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Spending on industrial research and development (R&D) is anticipated to be $15.6 billion in 2013, down 2.8% from $16.1 billion in 2012. Industrial R&D spending increased from 2010 to 2012 but remains below its pre-recession peak of $16.8 billion in 2007 (table 1 and CANSIM 358-0024).

Manufacturing remains the leading R&D-performing sector, accounting for 47% of the total in 2013, or $7.3 billion. However, manufacturing’s share of total industrial R&D has declined from 68% in 2000 to 50% in 2007, and since 2008 has accounted for less than 50% of industrial R&D (CANSIM 358-0024). Total R&D expenditures by the manufacturing sector peaked in 2001 at $9.2 billion.

The service sector follows closely behind manufacturing, accounting for 45% of R&D expenditures, valued at $7.1 billion in 2013. In 2013, R&D performance in the service sector is concentrated in four industry groups. Scientific research and development services industry holds the largest share of anticipated R&D expenditures, $1.9 billion. Three other service industry groups each intend to spend more than $1 billion on R&D: computer systems design and related services, $1.3 billion; wholesale trade, $1.3 billion; and information and cultural industries, $1.2 billion (CANSIM 358-0024).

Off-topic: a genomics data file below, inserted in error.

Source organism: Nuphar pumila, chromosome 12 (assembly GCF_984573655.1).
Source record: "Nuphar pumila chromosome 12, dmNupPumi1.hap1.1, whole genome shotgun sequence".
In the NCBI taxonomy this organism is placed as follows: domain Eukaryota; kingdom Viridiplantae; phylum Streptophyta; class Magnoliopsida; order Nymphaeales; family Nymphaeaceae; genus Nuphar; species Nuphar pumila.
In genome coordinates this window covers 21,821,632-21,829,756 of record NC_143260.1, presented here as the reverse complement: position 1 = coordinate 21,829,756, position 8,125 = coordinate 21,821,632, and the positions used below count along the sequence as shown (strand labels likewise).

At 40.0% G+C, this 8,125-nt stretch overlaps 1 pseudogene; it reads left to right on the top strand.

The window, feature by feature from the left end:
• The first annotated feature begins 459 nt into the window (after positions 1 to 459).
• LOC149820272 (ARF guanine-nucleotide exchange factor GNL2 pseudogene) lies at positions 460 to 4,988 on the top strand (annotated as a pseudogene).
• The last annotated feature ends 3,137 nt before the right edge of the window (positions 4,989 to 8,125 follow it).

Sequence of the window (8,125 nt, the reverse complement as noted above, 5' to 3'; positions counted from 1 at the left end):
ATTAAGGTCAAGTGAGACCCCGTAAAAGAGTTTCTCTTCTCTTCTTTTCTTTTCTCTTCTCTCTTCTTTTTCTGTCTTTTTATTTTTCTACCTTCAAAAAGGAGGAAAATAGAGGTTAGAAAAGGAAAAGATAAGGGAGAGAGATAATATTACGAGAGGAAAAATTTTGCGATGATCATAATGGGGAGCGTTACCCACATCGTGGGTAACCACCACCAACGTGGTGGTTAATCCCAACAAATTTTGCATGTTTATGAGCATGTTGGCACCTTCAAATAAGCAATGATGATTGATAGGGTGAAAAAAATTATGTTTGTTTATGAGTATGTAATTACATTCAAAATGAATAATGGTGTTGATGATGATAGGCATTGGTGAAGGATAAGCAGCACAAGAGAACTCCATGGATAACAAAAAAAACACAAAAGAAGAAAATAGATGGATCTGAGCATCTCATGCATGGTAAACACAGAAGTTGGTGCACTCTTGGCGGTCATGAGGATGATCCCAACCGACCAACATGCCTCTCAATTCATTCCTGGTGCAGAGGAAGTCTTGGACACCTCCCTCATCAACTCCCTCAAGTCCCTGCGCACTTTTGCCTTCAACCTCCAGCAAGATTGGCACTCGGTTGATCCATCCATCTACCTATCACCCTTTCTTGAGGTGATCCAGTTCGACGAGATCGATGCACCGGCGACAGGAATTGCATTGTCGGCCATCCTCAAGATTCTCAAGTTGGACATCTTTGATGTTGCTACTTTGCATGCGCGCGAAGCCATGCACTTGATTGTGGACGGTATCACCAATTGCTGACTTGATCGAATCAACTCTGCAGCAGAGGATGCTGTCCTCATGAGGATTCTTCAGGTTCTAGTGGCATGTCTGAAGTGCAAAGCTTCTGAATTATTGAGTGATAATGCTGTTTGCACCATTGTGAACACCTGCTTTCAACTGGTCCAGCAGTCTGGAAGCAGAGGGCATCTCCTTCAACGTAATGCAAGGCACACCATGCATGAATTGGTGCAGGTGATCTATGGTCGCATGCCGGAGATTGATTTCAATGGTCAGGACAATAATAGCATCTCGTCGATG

Over the past 25 years, the share of total industrial R&D performed by the firms with the largest R&D expenditures has declined. The share of the top 25 R&D performers has declined from 48% in 1989 to 33% in 2013 (table 4).

Among the provinces, Ontario accounted the greatest share of total intramural expenditures, 48% or $7.7 billion, in 2011, the most recent year for which provincial data are available. Businesses in Ontario also increased their R&D performance compared with 2010. Quebec had the second highest share of R&D performed, 29%, with almost no change in the dollar amounts, $4.7 billion in both 2010 and 2011. In 2011, the Atlantic provinces, except Prince Edward Island, had lower industrial R&D expenditures. In Western Canada, Manitoba and Saskatchewan posted small increases in industrial R&D spending while Alberta and British Columbia had small declines (table 5-2 and CANSIM 358-0161).

The number of personnel performing R&D was 140,423 in 2011, an increase of 0.1% from 2010 (table 8-4 and CANSIM 358-0024).

The engineering and technology major field of science or technology accounted for the largest share of R&D spending in 2011, at 76% (or $12.1 billion) of industrial R&D spending intentions. The other three major fields of science or technology comprised natural and formal sciences with R&D expenditures of $1.9 billion, medical and health sciences at $1.7 billion and agricultural sciences at $290 million (table 5-20 and CANSIM 358-0140).

The four detailed fields of biotechnology—medical biotechnology, environmental biotechnology, industrial biotechnology and agricultural biotechnology — performed $429 million worth of R&D in 2011. More than three-quarters of the biotechnology total, $335 million, was spent in medical biotechnology (table 5-20 and CANSIM 358-0140).

Energy-related R&D rose 15.2% from 2010 to 2011, from $1.5 billion to $1.7 billion. Fossil fuels R&D continued as the largest share of energy-related R&D, $1.2 billion in 2011, up 17.5% from $995 million in 2010 (table 13 and CANSIM 358-0214).

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